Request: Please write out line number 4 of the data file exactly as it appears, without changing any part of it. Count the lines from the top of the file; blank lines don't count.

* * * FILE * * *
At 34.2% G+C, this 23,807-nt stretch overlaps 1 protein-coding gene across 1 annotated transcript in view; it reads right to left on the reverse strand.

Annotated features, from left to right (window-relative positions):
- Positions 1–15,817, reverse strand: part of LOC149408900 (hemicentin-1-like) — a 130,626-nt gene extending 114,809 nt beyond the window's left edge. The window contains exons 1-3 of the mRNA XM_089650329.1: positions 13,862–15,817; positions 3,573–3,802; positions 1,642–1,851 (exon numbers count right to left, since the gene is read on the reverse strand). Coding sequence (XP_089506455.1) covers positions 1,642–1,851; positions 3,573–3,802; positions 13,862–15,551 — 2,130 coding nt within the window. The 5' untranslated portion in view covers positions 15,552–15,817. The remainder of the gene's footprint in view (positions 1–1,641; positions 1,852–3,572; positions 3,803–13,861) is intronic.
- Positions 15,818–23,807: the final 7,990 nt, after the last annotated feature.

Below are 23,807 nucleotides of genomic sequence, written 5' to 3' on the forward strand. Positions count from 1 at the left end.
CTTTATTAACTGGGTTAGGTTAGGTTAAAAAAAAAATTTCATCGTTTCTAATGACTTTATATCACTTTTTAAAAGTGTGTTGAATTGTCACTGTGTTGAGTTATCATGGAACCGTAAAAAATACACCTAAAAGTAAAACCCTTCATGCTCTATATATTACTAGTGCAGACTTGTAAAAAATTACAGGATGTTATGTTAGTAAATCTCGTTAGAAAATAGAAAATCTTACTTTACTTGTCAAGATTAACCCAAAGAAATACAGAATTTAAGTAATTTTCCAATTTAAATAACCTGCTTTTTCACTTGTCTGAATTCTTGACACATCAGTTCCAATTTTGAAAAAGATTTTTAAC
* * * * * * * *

- Positions 15,818–23,807: the final 7,990 nt, after the last annotated feature.